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Thelonious Martin Tells the Stories Behind His 10 Most Memorable Projects

“This is not sexy. This is not good for my image,” jokes Thelonious Martin, muffled from behind a tissue. It’s a Tuesday afternoon in Manhattan, and the 22-year-old rap producer sits across from me at a table in the Complex offices, laughing as he blows his stuffy nose. His immune system is having trouble keeping up with his travels— Martin is fresh off a flight from his home city, Chicago, and has made his way to NYC for some production sessions.

These days, “Produced by Thelonious Martin” is all over the credits of an assemblage of rappers’ growing discographies. He’s facilitated the growth of a number of careers, having worked with pre-world-touring Joey Bada$$ circa his 1999 tape, and provided hits for Vic Mensa well before he joined forced with Kanye and signed to the Roc. His latest projects include emerging names like Michael Christmas and Topaz Jones. As he sprinkles his musical ethos into the catalogs of more and more artists, his beats are the soundtrack for an entire generation of rising rappers.

Back in the Windy City, Martin grew up in a musical household. “My pops would play jazz when I was a baby, and that’s a big reason why jazz is an inherent part of what I do now,” he says. He moved to New Jersey with his family when he was young, but he returned to Chicago for college to pursue a career in the music business.

“When I first moved back, RTC [from Closed Sessions] hit me up to come to the studio,” he tells me, tossing his tissue into the far-away trash can, Lebron-style. His relationship with Closed Sessions was his first major introduction to the industry, and before long, Martin would be rubbing elbows with the rappers who would piggyback his beats to wide audiences.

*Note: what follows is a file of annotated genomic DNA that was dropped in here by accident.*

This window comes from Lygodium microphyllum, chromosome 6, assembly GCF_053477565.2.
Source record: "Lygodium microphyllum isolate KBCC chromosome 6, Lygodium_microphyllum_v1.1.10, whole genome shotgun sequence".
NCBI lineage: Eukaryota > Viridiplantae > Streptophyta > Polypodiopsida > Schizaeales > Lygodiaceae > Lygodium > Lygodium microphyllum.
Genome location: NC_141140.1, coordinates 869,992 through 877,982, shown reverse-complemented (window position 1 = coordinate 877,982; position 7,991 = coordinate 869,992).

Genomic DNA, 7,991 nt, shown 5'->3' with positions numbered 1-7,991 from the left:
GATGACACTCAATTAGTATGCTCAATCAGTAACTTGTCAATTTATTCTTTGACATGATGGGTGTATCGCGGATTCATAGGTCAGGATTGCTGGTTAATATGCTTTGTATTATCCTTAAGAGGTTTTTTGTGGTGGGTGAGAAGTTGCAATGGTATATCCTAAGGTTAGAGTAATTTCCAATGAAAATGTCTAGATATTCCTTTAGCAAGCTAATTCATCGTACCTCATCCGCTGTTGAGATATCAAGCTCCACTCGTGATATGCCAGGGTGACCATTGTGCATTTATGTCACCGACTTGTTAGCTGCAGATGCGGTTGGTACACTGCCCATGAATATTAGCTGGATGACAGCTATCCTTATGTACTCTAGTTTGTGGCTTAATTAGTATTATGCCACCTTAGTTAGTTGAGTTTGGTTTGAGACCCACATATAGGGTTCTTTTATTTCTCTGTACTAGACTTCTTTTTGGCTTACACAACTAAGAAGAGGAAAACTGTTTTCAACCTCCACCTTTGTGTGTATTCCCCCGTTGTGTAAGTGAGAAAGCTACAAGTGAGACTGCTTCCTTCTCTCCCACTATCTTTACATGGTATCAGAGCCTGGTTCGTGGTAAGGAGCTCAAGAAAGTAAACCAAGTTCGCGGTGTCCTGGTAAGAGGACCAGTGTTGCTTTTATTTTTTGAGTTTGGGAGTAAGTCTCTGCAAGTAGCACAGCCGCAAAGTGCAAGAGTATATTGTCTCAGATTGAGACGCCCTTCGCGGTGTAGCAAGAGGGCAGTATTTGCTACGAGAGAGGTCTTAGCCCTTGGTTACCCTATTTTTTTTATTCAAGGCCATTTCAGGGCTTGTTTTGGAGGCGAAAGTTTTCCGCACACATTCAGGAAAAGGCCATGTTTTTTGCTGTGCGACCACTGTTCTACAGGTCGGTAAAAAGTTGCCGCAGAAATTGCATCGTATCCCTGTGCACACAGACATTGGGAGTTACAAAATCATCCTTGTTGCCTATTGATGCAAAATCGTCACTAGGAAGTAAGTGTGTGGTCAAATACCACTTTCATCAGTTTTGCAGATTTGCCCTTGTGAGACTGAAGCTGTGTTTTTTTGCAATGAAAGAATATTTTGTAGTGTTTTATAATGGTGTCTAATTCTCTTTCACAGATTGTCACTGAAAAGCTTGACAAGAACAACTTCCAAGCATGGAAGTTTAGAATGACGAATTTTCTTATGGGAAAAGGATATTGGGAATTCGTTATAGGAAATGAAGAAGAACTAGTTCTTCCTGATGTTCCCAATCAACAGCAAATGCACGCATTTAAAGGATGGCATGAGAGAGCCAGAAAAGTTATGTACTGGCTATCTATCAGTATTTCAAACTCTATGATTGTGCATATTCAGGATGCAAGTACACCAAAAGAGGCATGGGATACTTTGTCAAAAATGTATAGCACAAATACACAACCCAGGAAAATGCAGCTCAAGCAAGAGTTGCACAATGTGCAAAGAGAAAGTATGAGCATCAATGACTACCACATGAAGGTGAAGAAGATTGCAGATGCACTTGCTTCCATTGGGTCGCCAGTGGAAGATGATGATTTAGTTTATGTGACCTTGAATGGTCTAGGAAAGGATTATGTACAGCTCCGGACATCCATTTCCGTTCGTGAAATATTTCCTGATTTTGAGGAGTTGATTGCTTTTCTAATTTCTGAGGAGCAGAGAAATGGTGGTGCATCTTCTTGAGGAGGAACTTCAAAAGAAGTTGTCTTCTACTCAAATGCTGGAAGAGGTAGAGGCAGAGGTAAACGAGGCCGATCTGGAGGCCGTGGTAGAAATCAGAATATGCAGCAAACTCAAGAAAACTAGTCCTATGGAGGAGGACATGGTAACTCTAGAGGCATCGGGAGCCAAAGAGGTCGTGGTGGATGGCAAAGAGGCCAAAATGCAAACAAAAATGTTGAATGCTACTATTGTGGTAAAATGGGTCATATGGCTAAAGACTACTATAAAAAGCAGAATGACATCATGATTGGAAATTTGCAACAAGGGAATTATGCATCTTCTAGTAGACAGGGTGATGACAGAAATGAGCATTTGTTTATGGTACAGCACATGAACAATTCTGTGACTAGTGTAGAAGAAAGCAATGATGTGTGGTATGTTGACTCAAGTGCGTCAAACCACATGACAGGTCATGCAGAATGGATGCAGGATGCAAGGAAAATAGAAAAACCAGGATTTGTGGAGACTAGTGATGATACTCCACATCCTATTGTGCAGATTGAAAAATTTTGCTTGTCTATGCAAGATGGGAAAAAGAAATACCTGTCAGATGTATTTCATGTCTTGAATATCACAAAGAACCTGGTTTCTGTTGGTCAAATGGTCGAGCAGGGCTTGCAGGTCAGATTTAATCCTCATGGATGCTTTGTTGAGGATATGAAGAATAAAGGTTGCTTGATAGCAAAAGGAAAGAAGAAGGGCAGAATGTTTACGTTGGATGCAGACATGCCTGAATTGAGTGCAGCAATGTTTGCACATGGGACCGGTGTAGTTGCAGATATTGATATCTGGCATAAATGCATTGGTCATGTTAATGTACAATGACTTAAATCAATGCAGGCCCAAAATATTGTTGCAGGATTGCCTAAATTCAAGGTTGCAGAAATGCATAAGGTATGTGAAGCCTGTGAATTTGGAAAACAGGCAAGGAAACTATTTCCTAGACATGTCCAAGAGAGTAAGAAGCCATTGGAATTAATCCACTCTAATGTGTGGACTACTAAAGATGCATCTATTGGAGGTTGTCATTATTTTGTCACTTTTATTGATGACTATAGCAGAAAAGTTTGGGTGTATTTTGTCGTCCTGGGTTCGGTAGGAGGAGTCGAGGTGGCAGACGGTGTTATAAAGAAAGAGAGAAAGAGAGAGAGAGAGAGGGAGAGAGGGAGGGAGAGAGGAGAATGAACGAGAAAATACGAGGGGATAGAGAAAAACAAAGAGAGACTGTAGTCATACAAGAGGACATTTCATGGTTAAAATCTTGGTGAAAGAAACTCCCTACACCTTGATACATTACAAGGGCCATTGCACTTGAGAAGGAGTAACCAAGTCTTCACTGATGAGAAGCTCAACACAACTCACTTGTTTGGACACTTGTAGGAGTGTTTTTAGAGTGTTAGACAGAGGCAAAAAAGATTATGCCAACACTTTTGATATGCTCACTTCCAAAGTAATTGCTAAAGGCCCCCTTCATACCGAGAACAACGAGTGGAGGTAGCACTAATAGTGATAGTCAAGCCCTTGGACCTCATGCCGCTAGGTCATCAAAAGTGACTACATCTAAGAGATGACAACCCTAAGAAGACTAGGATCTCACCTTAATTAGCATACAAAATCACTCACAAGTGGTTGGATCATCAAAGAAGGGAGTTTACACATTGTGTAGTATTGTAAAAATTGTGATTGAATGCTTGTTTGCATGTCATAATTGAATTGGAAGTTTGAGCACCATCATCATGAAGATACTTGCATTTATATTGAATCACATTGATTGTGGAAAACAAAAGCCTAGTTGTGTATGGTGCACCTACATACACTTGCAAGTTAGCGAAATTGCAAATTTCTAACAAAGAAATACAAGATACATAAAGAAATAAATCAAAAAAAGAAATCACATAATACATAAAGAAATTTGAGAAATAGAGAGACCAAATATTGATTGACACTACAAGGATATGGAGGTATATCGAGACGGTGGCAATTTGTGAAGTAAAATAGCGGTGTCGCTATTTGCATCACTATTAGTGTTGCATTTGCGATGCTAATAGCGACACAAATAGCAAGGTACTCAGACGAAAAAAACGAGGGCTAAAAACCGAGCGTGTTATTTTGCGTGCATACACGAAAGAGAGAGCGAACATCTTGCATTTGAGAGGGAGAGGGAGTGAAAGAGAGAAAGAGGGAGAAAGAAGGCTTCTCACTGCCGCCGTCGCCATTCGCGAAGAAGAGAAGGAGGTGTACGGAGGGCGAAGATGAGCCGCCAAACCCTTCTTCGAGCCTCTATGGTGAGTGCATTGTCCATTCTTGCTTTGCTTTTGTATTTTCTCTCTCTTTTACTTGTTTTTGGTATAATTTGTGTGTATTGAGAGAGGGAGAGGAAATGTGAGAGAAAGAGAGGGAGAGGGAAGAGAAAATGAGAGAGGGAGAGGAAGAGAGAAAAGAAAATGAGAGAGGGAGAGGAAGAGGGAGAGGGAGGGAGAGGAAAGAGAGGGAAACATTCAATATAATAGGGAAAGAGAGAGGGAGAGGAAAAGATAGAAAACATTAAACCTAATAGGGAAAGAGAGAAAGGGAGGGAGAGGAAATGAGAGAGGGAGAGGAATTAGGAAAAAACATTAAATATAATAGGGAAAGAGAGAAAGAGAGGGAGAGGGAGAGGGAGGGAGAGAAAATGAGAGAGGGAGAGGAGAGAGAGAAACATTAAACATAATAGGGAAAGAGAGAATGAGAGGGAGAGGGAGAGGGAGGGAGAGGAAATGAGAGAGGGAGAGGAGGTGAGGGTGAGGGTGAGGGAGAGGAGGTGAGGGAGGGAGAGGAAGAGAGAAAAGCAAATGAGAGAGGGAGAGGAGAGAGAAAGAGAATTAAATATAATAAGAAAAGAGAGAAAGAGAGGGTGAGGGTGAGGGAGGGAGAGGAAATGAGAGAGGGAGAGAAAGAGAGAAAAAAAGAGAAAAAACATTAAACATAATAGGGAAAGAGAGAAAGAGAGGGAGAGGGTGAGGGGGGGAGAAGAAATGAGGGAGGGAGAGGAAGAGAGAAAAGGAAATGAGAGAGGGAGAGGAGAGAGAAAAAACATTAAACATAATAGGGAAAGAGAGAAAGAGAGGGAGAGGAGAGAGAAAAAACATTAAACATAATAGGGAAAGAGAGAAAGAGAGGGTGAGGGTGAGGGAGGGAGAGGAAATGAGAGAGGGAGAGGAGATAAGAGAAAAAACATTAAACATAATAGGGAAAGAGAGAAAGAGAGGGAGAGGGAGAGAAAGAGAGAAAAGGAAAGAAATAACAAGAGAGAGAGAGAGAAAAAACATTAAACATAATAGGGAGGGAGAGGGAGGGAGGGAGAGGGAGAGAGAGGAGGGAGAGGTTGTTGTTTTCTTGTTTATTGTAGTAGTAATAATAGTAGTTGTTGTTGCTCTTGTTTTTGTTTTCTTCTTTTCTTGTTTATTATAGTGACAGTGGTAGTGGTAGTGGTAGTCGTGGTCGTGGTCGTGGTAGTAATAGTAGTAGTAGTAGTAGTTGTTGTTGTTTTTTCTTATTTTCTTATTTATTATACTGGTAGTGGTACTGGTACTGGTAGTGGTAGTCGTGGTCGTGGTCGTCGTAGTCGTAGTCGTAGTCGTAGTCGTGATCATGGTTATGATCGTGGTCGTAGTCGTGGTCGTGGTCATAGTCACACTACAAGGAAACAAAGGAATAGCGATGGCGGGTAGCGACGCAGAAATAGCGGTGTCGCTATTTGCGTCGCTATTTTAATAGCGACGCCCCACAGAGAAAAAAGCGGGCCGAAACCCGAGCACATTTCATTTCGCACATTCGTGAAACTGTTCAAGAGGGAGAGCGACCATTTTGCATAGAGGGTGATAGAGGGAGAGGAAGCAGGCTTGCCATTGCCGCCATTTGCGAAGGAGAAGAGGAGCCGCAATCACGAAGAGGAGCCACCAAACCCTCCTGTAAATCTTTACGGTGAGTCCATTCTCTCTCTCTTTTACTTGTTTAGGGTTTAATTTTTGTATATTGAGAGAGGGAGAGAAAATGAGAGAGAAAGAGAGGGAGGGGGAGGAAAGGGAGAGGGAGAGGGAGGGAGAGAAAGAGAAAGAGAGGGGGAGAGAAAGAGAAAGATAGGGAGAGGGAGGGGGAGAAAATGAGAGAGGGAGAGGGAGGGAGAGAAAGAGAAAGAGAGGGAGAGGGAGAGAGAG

“I’ve been around music my whole life,” he tells me, “but when I heard J. Dilla on Adult Swim, it blew my mind.” He began studying Dilla’s craft, researching the hit-maker’s equipment and technical methods, which pushed him to play around in GarageBand and make beats of his own. He leans back in his reclining office chair, looks toward the window behind me and brings a hand to his bearded chin. “It was like seeing a Michael Jordan and being like, ‘I wanna play basketball now,’” he says. “J. Dilla is my Michael Jordan.”

“I want to be known as this soulful producer from Chicago that made this incredible body of music, helping a lot of different artists reach stardom, all while staying true to who I am. I want to help people achieve greatness by being a vessel to spread their message.”

I ask Martin to take me through the ten most memorable projects he’s worked on— not just his favorites, but ones that inaugurated benchmarks in his career. After careful consideration, Martin opens his laptop and hits play.


Image: Sam Schmieg

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